Lacy needed to change her approach with the agents. What do I always preach about email marketing? Personalize, personalize, personalize! Gone are the days of generic form letters. The only thing they’ll do for you is get you flagged as spam. With a new strategy, I believe Lacy is going find some new representation in her future with her next round of massive action.

Do you want to know how good a $5,000 microphone sounds in an untreated space? Jason knows. Having the best and fanciest equipment isn’t worth a dime if your space isn’t properly treated. Being able to say you have a Neumann may look nice on your website or when speaking to a producer, but if your space sounds awful, nothing will highlight it better than your fancy microphone. Once Jason gets his space treated, he’ll be ready to take effective massive action and start paying off his investment.

It May Be Time To Re-Evaluate

If you’re taking massive action and not seeing the results you want to see, it’s time to re-evaluate. Don’t feel bad. You didn’t fail. Well, as long as you don’t just give up, anyway, you certainly didn’t fail. You had a misstep is all. Missteps are easily repairable! Oh, and guess what… every person who has ever taken massive action, regardless of industry, has had missteps!

You’re in good company.

Sometimes the best thing you can do is step back and look clearly. Pause and reflect. Or, better yet, find a coach or mentor who will take a look for you. It could be one small variable standing in the way of you and your desired results. Finding it could be as simple as asking for a little help.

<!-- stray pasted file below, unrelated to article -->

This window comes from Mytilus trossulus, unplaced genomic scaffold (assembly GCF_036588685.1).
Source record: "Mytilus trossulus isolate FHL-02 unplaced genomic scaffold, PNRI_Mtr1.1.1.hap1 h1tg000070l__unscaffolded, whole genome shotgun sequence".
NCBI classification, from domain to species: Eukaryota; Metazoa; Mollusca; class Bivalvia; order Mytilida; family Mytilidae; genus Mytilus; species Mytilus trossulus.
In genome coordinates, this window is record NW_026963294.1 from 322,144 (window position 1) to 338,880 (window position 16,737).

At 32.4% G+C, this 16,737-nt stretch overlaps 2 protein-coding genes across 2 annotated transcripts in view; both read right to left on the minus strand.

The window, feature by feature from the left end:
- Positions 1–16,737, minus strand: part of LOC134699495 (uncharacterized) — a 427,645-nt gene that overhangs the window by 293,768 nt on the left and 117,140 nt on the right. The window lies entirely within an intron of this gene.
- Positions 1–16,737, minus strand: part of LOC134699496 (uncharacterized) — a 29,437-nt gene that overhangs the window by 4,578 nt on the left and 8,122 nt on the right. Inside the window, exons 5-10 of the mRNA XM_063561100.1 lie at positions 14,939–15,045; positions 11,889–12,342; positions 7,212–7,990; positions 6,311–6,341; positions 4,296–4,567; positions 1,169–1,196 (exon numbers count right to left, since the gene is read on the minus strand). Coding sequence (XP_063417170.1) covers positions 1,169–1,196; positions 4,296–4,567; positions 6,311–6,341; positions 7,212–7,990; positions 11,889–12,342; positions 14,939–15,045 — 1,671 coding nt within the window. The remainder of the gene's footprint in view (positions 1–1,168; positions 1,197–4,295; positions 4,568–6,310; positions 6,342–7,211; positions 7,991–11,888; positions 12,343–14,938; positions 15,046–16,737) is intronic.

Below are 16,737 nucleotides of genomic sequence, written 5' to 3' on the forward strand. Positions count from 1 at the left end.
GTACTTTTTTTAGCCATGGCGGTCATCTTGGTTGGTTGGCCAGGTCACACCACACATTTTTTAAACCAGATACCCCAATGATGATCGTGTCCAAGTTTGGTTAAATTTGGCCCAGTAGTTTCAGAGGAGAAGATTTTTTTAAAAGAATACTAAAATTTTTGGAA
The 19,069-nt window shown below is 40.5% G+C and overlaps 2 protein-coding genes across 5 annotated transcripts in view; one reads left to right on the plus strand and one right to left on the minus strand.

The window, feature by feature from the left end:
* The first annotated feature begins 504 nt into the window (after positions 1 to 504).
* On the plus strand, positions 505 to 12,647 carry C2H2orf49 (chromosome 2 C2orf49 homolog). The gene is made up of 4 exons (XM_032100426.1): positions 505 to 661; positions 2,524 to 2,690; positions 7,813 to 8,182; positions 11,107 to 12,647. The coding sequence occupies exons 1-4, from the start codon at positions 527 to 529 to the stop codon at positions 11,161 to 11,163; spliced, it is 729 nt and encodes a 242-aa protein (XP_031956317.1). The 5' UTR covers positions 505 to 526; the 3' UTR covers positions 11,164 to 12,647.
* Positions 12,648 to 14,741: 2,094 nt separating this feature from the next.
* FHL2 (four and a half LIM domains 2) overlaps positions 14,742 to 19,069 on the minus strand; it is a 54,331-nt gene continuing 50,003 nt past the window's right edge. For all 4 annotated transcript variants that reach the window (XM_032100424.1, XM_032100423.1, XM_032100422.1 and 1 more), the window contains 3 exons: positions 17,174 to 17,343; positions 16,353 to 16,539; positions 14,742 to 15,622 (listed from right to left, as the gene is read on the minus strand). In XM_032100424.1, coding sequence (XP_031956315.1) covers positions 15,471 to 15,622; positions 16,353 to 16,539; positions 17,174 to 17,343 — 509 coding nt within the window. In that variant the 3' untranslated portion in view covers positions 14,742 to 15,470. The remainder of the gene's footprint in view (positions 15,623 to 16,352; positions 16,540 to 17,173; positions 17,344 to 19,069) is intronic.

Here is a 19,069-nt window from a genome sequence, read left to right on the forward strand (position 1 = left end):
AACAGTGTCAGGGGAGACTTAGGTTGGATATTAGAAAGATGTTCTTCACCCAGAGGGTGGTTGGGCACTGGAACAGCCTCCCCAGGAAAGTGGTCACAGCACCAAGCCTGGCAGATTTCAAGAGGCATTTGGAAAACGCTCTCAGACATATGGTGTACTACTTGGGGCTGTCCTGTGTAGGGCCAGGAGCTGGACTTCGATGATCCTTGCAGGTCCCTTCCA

FYI: There’s no shame in asking for help. The wisest, most successful people on earth do it. That’s how they got there!

If you have the gumption to take massive action, you’re already in a small, exclusive group. By making sure it’s effective massive action, you’ll be well on your way to achieving all of your goals!

What massive action did you take that didn’t produce? What are you going to do to make it effective massive action?

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Why You Need to Pick a Path to Follow

Where are you going?

Do you have a clear path you’re following? Or are you just moving in whatever direction you end up?

Before I head out on my bike, I have a plan. I pick a trail. I follow it. I have a destination in mind. Whether I’m going for a quick 15k to clear my head, or a long 60k to see some sights; I always have a plan.

Your voice over business needs to be the same. You need to have a plan.

There are too many talents trying to be too many things to too many people, and wondering why they don’t seem to be making any progress.

Jack of All Trades

Jack of All Trades, Master of None. In this business, that shouldn’t be taken as a compliment.

For me, I’d rather be crushing a couple areas than trying to scrape by in six or eight or ten. I know my strengths. I play to them.

I’m staying in my lane. Are you?

Success is taking 20 steps in one direction rather than one step in 20 directions.

Sounds simple enough, right?

It really can be if you intentionally apply it to your decision making processes and goals.

  • It means NOT submitting for every audition on a casting site.
  • It means NOT making 18 different demos.
  • It means NOT trying to make 12 different social networks work for you.
  • It means NOT dividing your attention between four tasks at once.
  • It means NOT checking your phone and Facebook every 60 seconds.
  • It means NOT trying to master every genre of voice over.